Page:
LPVEx logoThe Light Precipitation Evaluation Experiment (LPVEx) took place in the Gulf of Finland during September and October, 2010. Microphysical properties, associated remote sensing observations, and coordinated model simulations of high latitude precipitation systems to drive the evaluation and development of precipitation algorithms for current and future satellite platforms were collected. LPVEx consisted of coordinated aircraft flights within an extensive network of ground-based observations that included three dual-polarization, C-band, Doppler radars, a network of surface weather and sounding stations, several micro-rain radars, and surface rainfall and drop size distribution (DSD) measurements from a large number of rain gauges and disdrometers. LPVEx was a collaborative effort between CloudSat, the GPM Ground Validation (GV) program, the Finnish Meteorological Institute (FMI), Environment Canada (EC), the United Kingdom National Environmental Research Council, Vaisala Inc., and the University of Helsinki (UH).

The GHRC is the archive and distribution center for data collected during the LPVEx experiment.

 

The AMSR-E SIPS at the GHRC DAAC would like to announce the availability of AMSR-E near real-time data subscriptions.
With a data subscription, we will push selected data products to a designated computer as soon as the products are generated. In order to receive these products via subscription, you must be a registered LANCE user. Please let us know if you are interested in using our subscription service for AMSR-E near real-time data.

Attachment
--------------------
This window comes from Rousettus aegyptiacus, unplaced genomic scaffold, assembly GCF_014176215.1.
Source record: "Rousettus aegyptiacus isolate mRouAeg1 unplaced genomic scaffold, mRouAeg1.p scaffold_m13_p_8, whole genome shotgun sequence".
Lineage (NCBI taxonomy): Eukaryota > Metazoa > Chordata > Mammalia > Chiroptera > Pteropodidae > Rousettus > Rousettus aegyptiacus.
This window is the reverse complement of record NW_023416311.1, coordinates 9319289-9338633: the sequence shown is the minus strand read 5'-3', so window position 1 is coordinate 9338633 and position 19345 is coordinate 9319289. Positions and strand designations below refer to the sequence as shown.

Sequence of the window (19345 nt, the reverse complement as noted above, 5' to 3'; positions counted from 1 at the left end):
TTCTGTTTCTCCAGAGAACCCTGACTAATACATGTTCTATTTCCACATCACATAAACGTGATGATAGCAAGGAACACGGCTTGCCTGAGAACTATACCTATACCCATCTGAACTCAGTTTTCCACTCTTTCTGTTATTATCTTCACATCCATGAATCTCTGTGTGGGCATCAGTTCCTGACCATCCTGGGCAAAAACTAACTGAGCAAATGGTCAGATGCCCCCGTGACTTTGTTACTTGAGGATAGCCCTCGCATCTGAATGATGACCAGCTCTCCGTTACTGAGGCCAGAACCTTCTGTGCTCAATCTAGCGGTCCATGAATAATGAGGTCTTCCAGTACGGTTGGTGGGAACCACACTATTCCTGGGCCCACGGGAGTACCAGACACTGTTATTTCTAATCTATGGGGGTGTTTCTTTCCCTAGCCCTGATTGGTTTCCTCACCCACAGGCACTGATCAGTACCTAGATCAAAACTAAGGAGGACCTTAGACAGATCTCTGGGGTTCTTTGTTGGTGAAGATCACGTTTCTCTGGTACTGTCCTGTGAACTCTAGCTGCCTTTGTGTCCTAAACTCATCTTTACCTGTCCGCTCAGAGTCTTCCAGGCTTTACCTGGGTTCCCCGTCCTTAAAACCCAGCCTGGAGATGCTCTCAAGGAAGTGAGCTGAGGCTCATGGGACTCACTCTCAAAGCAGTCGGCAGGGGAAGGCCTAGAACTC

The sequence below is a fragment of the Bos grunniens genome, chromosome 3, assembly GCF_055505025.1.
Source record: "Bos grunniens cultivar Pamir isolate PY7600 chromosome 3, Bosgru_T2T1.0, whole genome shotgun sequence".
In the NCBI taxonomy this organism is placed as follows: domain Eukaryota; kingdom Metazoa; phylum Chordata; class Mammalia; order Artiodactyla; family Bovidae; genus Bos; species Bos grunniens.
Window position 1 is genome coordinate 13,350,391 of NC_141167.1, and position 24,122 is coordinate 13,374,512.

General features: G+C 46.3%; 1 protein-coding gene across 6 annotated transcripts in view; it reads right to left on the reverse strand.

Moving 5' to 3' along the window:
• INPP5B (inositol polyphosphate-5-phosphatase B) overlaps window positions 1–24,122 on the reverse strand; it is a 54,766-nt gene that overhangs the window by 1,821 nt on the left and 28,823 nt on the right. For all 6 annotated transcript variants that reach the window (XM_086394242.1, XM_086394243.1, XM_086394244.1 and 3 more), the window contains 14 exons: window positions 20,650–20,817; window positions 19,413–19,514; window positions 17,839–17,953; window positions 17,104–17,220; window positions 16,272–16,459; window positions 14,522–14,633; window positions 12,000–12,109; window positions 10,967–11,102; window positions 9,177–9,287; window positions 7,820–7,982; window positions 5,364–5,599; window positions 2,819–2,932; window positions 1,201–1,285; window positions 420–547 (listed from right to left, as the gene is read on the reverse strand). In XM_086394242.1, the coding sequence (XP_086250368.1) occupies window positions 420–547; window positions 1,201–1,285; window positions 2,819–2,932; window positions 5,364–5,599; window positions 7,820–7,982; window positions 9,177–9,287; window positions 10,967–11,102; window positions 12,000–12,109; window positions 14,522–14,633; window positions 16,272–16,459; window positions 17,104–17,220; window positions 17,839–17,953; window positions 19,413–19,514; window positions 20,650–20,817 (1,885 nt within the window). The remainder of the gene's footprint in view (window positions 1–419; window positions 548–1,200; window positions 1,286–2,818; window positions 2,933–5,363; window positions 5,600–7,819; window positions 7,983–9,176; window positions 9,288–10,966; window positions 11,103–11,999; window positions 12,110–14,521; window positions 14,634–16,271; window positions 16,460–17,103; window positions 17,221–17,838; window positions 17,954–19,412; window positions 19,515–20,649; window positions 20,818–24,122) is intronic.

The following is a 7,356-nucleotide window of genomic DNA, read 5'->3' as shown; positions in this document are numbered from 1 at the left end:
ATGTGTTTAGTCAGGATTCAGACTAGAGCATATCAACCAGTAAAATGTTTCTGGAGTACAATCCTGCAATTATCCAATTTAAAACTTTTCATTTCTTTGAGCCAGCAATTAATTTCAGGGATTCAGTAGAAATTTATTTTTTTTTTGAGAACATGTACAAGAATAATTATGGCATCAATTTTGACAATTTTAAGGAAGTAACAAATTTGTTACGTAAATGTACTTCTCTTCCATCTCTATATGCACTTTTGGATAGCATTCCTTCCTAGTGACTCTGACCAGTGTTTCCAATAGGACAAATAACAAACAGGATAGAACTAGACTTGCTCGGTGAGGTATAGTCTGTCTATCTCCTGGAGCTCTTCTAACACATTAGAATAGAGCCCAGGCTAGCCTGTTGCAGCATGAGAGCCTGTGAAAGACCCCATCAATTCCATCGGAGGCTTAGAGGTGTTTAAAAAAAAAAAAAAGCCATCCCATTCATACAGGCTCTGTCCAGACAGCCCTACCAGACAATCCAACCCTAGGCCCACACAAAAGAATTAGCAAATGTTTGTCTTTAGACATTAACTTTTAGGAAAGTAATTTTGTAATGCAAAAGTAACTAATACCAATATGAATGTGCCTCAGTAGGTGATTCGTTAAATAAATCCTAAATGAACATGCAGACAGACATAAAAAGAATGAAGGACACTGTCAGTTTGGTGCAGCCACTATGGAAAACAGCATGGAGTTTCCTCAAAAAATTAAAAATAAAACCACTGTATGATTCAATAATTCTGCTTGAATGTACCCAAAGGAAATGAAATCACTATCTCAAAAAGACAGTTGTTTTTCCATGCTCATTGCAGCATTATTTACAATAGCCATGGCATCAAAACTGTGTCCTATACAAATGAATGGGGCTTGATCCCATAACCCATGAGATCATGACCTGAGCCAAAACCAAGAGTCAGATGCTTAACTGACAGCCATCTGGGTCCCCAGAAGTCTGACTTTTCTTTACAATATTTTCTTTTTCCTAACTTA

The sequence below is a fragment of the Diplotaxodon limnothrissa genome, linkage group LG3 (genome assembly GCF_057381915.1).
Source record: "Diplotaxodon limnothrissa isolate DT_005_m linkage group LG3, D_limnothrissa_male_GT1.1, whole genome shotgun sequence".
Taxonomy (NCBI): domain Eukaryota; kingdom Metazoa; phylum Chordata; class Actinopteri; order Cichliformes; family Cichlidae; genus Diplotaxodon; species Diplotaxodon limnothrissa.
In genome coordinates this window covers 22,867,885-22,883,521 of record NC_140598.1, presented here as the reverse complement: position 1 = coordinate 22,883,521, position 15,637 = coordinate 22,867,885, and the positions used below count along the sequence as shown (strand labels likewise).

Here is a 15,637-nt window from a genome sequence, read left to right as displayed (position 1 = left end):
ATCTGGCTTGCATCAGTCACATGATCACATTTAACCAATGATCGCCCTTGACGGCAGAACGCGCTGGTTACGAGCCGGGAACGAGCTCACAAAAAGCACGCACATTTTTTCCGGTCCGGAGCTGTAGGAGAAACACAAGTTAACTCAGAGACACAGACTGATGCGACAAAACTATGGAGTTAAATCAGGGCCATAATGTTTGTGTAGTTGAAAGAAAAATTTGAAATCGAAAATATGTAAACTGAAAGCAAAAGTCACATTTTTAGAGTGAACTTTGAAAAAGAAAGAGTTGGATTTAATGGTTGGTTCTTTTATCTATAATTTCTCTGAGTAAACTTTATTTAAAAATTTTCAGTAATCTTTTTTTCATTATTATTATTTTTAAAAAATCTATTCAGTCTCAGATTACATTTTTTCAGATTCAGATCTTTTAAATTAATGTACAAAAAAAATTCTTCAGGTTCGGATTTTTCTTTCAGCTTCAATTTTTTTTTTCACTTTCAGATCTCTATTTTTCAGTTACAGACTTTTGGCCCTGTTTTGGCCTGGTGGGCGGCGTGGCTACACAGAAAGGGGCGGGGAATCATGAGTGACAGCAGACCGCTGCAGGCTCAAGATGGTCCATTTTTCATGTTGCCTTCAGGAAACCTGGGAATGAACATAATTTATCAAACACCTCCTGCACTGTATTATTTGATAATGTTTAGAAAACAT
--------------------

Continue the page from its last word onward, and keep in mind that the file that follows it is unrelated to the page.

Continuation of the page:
More information about LANCE AMSR-E near real-time data is available at
http://lance.nsstc.nasa.gov/.

 

LANCE logoThe AMSR-E SIPS at the GHRC DAAC has implemented incremental daily processing for our AMSR-E near real-time Level 3 daily (Ocean, Land, Snow, Sea Ice ) products. Partial products are created several times per day (currently every 3 hours) using whatever L2 data is available at the time of creation, in order to reduce latency for these products.

These partial products (identified by "P") will be available in the same FTP directories as the complete real-time daily products (identified by "R"). Each new partial product for a given day will have the same file name as the previously-generated one, but will incorporate additional input files. A new partial product can be distinguished by creation time shown in the directory listing. Once the full daily file is available the partial file for that day will be deleted.

More information about LANCE AMSR-E near real-time data is available at http://lance.nsstc.nasa.gov/.

 

 

LANCE logoThe AMSR-E SIPS at the GHRC DAAC would like to announce the expanded availability of AMSR-E near real-time data products through the Land Atmosphere Near-real-time Capability for EOS (LANCE). These near real-time swath and daily products are generally available to registered users within three hours of observation. In order to provide for full system redundancy, the SIPS has implemented a second string ftp server at ftp://lance2.itsc.uah.edu. Users should obtain data from this location in the event that the primary LANCE ftp server (ftp://lance.nsstc.nasa.gov) is unavailable. Both strings are located on the UAHuntsville campus and managed by SIPS personnel, but are located in different buildings and connected to different networks. Redundant processing strings will greatly reduce the possibility of data being unavailable due to system outages.

More information about LANCE AMSR-E near real-time data is available at
http://lance.nsstc.nasa.gov/.